Could a community model work for Hong Kong secondary schools?: Evidence and challenges

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Abstract

Since the introduction of accountability framework was introduced in 2003 and the school-based management policy that included parents as school managers was reinforced, a community model in Hong Kong secondary schools seems emerging. Drawing from a landmark study in Hong Kong secondary schools that looked into the impact of principal leadership on student outcomes using both cognitive and affective data, this paper begins with an examination of the empirical evidence that seems to support a positive prospect for a community model. Specifically, the leadership dimension that characterizes principals’ external communication and connection was most highly correlated with the dependable variable, the school condition Support for Students. However, using hierarchical multiple regression, this leadership dimension was also found contributed to only about 3.38% of the variance. This result contrasts with that quality assurance and accountability policy of schools tended to have a negative impact on support for students. Moreover, for some of the forty-seven principals investigated, their scores in this dimension were the lowest among all the seven leadership dimensions studied. These results suggest a mixed message. On the one hand, they indicate that a good communication and connection with parents and the community seemed to help principals provide better support for students. On the other hand, many principals are yet to prepare for the change in power structure in school management (Walker, 2004). In the interviews with the principals and key staff teachers, some strategies adopted by schools to attempt a community model were found. First, as most schools in Hong Kong also have strong affiliations with or under the governance of religious bodies or charitable organizations, some forms of external communication and connection to the community may have already existed. Second, some secondary schools were eager to build stronger connections with primary schools in the local area. This was partly motivated by the fact that primary schools supplied students to secondary schools. However, some secondary schools were willing to continue the connections with primary schools despite oversubscriptions. Third, the values and visions of a principal seem to play a stronger role in affecting a school’s commitment to the local community. However, in order to make such a model influential, two major obstacles have to be overcome. First, traditionally Chinese parents often show diminishing interests in their children’s activities in schools when they grow up. Instead, secondary schools are expected to take up more responsibilities for the well-being of the students than primary schools. Schools that can demonstrate their resourcefulness are often more popular among parents. Second, we may run into a risk that we can develop a community model only in rich schools in rich communities. In this study, we found that schools that showed continuous school improvement over three years had better resource capacity in schools and stronger resource management in principals’ leadership practices. A recent government audit report also criticised the lack of financial support to economically disadvantaged families in schools with direct subsidies from the government (Audit Commission, 2010).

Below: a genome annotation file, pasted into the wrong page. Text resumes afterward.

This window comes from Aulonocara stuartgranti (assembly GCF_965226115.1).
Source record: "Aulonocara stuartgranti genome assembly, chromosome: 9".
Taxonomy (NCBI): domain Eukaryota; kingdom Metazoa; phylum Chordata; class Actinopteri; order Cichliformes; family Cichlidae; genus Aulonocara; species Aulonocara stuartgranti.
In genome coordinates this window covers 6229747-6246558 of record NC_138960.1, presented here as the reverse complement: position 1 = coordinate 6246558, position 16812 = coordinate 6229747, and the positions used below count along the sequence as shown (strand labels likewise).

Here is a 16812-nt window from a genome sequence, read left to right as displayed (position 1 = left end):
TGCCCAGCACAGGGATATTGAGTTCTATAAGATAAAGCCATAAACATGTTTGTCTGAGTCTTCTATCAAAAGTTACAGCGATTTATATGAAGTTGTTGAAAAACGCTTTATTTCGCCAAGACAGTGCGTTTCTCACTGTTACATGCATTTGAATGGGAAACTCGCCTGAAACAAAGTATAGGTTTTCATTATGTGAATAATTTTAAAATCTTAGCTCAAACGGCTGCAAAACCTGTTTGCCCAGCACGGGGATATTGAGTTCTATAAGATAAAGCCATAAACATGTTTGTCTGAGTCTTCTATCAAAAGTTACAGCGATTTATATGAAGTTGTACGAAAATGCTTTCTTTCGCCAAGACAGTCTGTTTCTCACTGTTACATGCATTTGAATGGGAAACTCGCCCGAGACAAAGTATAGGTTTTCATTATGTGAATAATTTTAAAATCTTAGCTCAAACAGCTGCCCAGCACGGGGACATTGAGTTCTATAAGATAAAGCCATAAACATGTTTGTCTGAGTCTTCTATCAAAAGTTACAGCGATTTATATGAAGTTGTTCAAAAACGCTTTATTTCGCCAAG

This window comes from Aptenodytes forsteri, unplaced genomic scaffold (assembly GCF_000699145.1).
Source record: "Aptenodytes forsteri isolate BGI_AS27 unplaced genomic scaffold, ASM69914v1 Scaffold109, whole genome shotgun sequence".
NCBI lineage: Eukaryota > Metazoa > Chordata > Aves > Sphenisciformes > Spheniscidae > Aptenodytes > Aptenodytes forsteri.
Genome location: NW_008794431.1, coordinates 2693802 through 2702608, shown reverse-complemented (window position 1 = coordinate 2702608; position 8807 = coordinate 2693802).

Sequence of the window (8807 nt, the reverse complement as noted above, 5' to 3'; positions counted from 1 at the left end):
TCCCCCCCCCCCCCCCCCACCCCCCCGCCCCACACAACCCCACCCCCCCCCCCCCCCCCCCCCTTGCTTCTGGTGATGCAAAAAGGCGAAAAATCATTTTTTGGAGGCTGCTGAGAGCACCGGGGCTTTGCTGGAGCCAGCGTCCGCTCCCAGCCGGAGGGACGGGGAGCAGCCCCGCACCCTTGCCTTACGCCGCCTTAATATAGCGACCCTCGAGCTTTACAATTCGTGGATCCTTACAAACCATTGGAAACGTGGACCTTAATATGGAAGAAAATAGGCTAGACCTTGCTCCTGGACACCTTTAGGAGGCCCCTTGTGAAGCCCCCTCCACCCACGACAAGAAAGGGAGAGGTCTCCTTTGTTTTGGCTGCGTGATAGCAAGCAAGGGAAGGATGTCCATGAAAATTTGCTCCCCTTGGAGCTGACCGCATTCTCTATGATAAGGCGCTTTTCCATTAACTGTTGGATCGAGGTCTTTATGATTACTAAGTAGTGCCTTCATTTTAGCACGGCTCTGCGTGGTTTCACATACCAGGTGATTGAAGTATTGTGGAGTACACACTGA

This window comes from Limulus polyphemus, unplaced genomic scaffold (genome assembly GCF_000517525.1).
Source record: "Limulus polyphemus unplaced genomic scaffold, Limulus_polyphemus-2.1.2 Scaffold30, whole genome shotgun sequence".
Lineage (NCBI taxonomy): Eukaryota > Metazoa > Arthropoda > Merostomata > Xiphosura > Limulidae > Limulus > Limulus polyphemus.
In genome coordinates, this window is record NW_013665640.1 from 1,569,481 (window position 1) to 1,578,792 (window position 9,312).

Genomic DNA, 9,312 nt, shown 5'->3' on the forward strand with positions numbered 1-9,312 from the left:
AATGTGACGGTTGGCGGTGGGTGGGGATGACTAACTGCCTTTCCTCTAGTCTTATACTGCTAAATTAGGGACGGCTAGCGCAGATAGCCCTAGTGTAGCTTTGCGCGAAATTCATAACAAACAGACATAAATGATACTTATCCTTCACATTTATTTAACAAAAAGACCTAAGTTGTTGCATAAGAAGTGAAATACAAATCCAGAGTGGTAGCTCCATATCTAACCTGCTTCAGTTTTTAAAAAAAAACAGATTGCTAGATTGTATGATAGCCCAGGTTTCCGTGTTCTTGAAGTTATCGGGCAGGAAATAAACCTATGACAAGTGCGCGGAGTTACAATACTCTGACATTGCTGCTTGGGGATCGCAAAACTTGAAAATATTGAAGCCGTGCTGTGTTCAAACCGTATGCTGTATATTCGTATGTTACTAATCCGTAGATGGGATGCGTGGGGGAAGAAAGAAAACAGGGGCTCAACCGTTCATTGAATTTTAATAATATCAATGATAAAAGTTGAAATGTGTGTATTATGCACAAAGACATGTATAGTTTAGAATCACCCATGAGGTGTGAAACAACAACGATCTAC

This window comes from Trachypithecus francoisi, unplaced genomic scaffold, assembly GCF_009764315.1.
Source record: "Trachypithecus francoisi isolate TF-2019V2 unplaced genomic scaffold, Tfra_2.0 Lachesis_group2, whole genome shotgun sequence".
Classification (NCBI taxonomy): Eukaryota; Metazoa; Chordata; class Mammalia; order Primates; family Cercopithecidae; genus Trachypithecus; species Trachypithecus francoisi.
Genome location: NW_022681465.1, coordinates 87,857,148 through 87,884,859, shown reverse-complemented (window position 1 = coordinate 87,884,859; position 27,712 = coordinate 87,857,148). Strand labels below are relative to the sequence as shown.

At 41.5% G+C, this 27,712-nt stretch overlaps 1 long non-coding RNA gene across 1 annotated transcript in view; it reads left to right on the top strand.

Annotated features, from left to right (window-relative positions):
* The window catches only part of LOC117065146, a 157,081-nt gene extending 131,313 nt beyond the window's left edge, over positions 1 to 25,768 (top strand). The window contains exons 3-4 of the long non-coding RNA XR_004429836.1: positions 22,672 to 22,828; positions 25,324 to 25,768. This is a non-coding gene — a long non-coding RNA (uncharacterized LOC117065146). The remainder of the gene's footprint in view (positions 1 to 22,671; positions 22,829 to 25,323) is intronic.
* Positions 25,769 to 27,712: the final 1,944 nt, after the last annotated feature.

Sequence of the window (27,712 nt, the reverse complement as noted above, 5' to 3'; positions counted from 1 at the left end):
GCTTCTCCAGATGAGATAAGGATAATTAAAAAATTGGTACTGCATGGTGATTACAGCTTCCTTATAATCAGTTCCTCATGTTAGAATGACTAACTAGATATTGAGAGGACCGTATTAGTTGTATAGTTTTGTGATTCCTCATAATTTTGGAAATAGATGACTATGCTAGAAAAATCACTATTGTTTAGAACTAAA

Original languageEnglish
Publication statusPublished - 2012

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Hong Kong
secondary school
school
community
evidence
leadership
primary school
parents
student
audit
responsibility
communication
change in power
management
quality assurance
resources
subsidy
well-being
manager
commitment

Citation

Ko, J. K.-o., Walker, A., & Hallinger, P. (2012, January). Could a community model work for Hong Kong secondary schools?: Evidence and challenges. Paper presented at the 25th International Congress for School Effectiveness Improvement (ICSEI 2012), Malmö University, Malmo, Sweden.